College Student Who Mistook Suspect's Car for Her Uber Was Stabbed 120 Times: Pathologist
Samantha Josephson lost so much blood in the fatal attack, medical examiners had difficulty collecting a blood sample from her remains
University of South Carolina student Samantha Josephson was stabbed 120 times, according to chilling testimony provided this week by the pathologist who conducted her autopsy.
On Monday, the fifth day of testimony in the kidnapping and murder trial of 27-year-old Nathaniel Rowland ended with both the state and defense resting — clearing the way for the presentation of closing arguments today.
Prior to that, Dr. Thomas Beaver took the witness stand, telling jurors Josephson, 21, sustained several fatal wounds to the brain and neck when she was stabbed to death on March 29, 2019.
He said the woman — who vanished from Columbia, S.C., on March 29, 2019, after getting into a car she'd mistaken for her Uber ride — lost so much blood in the fatal attack, he had difficulty collecting a blood sample from her body.
Josephson was later found dead by hunters in a remote area of Clarendon County — about 65 miles away from where police believe she got into a black Chevy Impala driven by Rowland, who maintains his innocence.
During the first days of the trial, Maria Howard, the woman Rowland was dating in 2019 when the senior at the University of South Carolina went missing, told jurors she noticed blood in the back of his car.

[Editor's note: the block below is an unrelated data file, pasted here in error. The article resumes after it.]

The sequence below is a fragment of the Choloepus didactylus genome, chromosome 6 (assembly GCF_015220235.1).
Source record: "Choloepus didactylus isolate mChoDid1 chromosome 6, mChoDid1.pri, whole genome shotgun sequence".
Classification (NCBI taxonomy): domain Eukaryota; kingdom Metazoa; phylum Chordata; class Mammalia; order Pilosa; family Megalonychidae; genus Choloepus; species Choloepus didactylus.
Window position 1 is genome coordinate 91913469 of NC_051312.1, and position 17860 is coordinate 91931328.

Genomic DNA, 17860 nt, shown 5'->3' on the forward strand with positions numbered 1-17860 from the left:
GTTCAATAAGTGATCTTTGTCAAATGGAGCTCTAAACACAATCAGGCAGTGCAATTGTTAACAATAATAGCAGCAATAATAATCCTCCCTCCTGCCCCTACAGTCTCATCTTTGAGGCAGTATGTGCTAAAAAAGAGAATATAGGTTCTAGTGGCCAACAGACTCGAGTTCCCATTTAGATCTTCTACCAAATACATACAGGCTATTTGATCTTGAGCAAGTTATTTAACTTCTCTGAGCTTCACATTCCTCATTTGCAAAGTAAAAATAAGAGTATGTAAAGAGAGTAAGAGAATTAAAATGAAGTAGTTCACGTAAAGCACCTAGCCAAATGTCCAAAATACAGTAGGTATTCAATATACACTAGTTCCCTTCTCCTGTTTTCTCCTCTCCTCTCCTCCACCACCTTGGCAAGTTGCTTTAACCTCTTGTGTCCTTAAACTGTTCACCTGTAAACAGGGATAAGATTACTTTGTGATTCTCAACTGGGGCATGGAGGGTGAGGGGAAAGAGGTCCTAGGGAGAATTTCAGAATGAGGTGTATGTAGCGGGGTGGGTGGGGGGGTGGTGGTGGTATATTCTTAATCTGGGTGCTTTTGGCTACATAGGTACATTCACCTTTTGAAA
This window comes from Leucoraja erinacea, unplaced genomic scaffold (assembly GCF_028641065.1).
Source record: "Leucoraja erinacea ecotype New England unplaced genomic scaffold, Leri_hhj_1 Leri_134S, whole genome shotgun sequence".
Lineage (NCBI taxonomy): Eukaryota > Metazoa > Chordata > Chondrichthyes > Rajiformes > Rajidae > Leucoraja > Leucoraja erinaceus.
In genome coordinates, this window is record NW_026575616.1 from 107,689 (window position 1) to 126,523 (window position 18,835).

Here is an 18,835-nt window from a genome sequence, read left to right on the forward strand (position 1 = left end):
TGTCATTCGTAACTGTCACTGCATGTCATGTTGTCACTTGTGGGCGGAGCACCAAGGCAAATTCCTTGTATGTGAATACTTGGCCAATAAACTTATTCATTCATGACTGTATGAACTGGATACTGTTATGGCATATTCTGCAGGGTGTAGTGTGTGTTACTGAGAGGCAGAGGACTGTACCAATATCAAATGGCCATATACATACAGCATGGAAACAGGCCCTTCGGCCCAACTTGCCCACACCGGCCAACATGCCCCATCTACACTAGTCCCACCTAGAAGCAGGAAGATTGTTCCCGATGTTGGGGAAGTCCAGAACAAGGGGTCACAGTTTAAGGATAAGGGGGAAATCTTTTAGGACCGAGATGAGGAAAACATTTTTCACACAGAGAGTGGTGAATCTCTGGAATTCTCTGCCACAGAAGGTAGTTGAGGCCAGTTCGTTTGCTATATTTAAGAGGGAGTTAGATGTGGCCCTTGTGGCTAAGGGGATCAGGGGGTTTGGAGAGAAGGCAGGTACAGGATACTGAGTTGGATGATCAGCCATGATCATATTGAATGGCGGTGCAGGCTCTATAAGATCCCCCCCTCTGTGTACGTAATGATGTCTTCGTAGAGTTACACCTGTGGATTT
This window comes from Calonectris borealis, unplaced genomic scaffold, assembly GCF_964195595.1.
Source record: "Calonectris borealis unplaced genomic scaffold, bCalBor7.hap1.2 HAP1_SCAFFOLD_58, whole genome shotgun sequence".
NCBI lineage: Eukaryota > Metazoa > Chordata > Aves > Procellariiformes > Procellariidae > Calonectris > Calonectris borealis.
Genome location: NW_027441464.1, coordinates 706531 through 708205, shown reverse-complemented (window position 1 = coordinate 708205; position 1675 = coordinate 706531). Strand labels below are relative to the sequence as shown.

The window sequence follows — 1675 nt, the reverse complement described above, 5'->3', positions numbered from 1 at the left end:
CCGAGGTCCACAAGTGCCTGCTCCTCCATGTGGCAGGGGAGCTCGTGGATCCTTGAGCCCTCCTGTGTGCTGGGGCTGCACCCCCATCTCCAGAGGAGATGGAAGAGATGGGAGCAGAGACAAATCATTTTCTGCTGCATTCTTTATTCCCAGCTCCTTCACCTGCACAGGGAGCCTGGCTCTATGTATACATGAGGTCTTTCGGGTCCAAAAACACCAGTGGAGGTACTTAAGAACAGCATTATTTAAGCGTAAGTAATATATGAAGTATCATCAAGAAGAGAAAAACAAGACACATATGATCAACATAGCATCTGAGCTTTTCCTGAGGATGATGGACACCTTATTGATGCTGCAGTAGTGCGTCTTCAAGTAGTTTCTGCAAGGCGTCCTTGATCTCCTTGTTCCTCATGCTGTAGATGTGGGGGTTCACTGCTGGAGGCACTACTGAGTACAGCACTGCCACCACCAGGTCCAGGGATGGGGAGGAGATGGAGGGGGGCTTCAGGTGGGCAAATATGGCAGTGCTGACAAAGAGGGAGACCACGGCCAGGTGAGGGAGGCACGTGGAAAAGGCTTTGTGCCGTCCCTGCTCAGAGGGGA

Howard also testified that she saw Rowland using bleach to clean the car, and later saw him cleaning a knife.
Another witness earlier testified that Josephson's DNA was recovered from beneath Rowland's fingernails.
Rowland's defense lawyers noted the fact that police could find no visible marks or injuries on Rowland after arresting him, despite defensive wounds on Josephson indicating she had put up a struggle.
Rowland faces up to life in prison if convicted. Prosecutors did not choose to seek the death penalty.
Josephson was weeks away from graduating with a degree in political science when she was killed. She had planned to go to the Drexel University Thomas R. Kline School of Law in Philadelphia after her graduation.
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Her death has inspired action from state lawmakers, who filed legislation soon after her killing requiring all ride-share vehicles to display an illuminated sign featuring their company's name.
The ride-share industry has also implemented changes, like clearer displays of driver license plates, following Josephson's death.
The case is expected to be turned over to the jury within the next day.